Unique Places to Stay in Southeast Montana
Your journeys in the Big Sky State will be anything but normal – so shouldn’t your sleeping accommodations be the same? After a day full of adventures in Southeast Montana, you’ll be looking forward to a full night of sleep before another day of exploring. And there’s no shortage of places with unique views and experiences to rest and recharge.
Choose from the oldest continuously operating hotel in Montana, or take your pick of places under the stars. Wherever you rest your head – you’re sure to wake up with a new appreciation for Southeast Montana.
Established in 1902, the Kempton Hotel is the oldest continually operated hotel in Montana. Built by the Kempton family at the turn of the century, the hotel served as a resting place for those making their way through Terry, Mont. The Kemptons operated both the hotel, as well as their nearby ranch, offering folks from the “big cities” as well as railroad workers a chance to experience the Western way of life. Many famous figures stayed in the hotel throughout the years – including Calamity Jane and Theodore Roosevelt.
And of course, a building that old isn’t without its fair share of ghost stories and hauntings. Be prepared to hear spurs and footsteps on the main level, or to wake up to the image of a smiling woman who then disappears through the walls.
Today, the hotel features the same décor from 1902. Make your reservations to stay the night and learn all the stories of the 118-year-old building and the characters who spent the night. Sit on the big front porch or the upper porch to relax and think of days gone by while the trains whistle in the distance.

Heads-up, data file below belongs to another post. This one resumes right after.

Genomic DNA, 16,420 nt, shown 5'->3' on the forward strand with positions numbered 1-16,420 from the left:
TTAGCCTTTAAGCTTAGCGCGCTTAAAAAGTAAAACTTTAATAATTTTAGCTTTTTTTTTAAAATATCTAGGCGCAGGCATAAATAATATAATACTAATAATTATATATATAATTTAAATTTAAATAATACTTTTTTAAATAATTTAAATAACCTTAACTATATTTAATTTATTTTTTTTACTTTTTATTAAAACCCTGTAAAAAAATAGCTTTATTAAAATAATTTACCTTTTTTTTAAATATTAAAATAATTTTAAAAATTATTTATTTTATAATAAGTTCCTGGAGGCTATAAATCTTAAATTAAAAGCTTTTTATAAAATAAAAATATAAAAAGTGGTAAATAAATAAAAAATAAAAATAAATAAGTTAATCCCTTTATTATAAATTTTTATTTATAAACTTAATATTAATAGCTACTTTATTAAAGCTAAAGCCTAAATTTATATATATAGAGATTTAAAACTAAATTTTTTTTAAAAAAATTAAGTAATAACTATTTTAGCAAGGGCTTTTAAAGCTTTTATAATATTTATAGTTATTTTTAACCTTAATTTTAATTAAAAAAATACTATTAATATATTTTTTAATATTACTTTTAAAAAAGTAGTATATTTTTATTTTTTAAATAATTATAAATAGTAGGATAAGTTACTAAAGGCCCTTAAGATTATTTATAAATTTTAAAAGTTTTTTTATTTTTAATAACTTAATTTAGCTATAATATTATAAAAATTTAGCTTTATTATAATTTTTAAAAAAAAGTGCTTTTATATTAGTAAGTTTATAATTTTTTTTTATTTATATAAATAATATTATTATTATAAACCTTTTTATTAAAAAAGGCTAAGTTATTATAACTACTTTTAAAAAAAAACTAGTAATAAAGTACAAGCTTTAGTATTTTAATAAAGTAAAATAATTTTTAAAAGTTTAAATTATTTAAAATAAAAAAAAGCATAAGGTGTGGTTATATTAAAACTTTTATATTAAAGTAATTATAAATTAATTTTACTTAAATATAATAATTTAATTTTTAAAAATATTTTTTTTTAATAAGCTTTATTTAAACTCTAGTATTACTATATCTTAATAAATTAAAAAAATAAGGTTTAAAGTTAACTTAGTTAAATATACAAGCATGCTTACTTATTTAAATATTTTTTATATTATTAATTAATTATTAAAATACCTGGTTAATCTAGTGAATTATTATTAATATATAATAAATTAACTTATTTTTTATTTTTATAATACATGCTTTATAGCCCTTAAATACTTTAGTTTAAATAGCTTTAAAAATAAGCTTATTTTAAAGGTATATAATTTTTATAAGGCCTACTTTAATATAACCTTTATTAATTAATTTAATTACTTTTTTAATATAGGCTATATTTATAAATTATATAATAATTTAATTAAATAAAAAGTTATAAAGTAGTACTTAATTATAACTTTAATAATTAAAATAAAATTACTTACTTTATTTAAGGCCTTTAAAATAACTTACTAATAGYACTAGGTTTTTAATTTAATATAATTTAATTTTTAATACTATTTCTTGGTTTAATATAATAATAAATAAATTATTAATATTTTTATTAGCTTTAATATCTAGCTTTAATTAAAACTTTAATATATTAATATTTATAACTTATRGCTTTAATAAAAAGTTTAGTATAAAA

The Dude Rancher Lodge in Billings is another place for those who aren’t afraid of a little spookiness! The hotel was built in 1950 by Annabel and Percival Goan. After Percival died, Annabel continued running the hotel until her death in 1982. Since then, both guests and staff alike have reported strange experiences, including lights switching on and off, televisions mysteriously turning on, the sound of children running in the halls while no children were in the hotel and more. Read more about the haunted happenings at the hotel before booking your stay and seeing for yourself just what all the stories are about.
While offering the comforts of a modern hotel, you can still experience Western culture during your stay. Located in the heart of Montana’s largest city, you’ll be within walking distance of the Yellowstone Art Museum, Western Heritage Center and downtown – where you’ll be able to sample local beers and unique eats.
A teepee, or tipi, is a tent traditionally used by Plains Indians, including among tribes residing in Southeast Montana such as the Crow. For those trekking through Montana’s largest state park and looking for a place to camp for the night, reserve site #15, the only teepee available in the park. The site is part of the Cains Coulee Loop. You’ll sleep with the stars in your eyes since the top of the teepee is open to the sky. You’ll wake up refreshed and ready to learn about the dinosaurs that called the area home millions of years ago or play disc golf in the park. There are also sites for tents and RVs in the park.